I launched my course a week ago, got one sale, and a couple of days later, already found my course content stolen and uploaded to a pirate site. It's behind a "premium" paywall so has to pay a monthly access to get to download the file (along with the usual viruses).
I can see exactly how it happened. There was a "student" who obviously created an account has they used the new learner coupon code, bought both my courses, on the 12th Nov and shortly refunded them. On the 13th both courses appeared on the page 1 on google on the pirate site.
Having just started and made one sale for a grand total of $2, it's a bit disappointed how easily content can get stolen and someone else benefits, not the creator and all my hard work. It's a 12 hour course so maybe that's why it got stolen?
My feeling as the course appeared on the "new" course feed which is being prowled by pirates. Therefore I am thinking a strategy to deal with this scenario in future, is to upload only 20-25% of my intended course content and then make the course live. After the pirates have had their fill when the course is new, a few weeks later, upload the remaining 75% content. In this way, the pirated course could only contain a minimum number of content rather than the full content, and the pirates have moved on.
The other strategy is to embed electronic signature in each video via stenography, though not sure it's worth it.
I guess I could take a compliment that the pirates thought the course was valuable enough to bother stealing.. if the course was shorter, maybe they wouldn't bother (hence strategy above to go live with minimal "poor" content).
Any ideas how to deal with this piracy threat as it's almost killed my hopes for success in just a week on being on Udemy.
@TimMacLachlan This is a problem of any online platform. Making live the course without 100% may have some impact in genius students. It seen my course are getting uploaded in YouTube 😂. For myself I can’t stop such this, take it part of risk in the online world and move on.
Isn't online <anything> wonderful?
Having been on Udemy close to 5 years, it is just something you accept, it happens.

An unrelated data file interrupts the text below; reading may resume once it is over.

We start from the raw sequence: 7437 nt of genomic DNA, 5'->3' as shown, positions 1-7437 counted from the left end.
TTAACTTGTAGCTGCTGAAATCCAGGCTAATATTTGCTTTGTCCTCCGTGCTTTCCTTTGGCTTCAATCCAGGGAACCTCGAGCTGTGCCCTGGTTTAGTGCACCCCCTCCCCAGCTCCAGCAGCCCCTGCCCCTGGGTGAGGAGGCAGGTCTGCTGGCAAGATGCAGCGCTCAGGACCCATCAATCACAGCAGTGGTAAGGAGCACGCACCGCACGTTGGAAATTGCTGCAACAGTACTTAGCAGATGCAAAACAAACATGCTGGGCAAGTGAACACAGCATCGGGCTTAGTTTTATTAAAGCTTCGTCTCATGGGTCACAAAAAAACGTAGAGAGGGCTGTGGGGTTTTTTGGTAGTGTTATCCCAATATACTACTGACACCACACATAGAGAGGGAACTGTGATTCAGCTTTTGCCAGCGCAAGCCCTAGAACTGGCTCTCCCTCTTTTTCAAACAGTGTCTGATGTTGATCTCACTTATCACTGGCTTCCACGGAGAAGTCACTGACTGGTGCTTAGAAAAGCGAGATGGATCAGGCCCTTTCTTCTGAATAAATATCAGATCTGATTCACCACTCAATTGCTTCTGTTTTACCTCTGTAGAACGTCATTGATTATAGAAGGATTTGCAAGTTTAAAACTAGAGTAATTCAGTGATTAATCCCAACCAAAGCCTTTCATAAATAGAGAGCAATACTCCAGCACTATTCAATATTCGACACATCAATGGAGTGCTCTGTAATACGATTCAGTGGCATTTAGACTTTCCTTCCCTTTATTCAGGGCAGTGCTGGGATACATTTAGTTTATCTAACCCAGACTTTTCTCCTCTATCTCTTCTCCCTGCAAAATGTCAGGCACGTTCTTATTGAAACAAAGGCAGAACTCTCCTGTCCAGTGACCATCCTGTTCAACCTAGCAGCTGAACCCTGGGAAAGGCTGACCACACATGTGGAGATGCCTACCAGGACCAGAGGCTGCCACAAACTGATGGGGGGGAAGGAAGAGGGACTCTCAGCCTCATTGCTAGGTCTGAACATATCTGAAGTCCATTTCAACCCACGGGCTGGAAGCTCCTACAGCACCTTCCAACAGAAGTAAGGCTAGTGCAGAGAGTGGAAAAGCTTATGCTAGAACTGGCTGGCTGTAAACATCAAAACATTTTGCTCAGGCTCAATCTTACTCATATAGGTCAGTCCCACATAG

95% of pirates would never be your students on Udemy, it will have very little impact on your earnings here.
Pirates come back, making a limited content seems like a bad idea for the actual students.
If Hollywood with billions in earnings could not make a dent in piracy, then who are you and I?
/shrug, move on, focus on the things you can control (make better courses).
It's a pity to hear something like that, but you don't have to make it too easy for such pirates. I, therefore, do not make the lessons in my courses available for download. If something can be downloaded, it is mostly PDF files that summarize or instruct the respective topic. Of course not a substitute for the video lesson but a good help for students who want to apply knowledge even if there is no internet connection.
Thanks for your reply - strange this is I haven't made any of my videos downloadable! I made sure of that, so I think they used some sort of screen grabbing software. The other thing I don't understand is how they managed to get a refund. It's my understanding is that after watching a certain % of the course, then it's not possible to get a refund.. ie if a student watches 100% within 30 days can get still ask for a refund?
ANYTHING can be downloaded with simple scripts, since it takes some skill most people can't, you making your videos downloadable or not has no impact on that.
For the refund that should be true, I don't know what the percentage watched for no refund, but it is supposedly there.
So no, they should not be able to.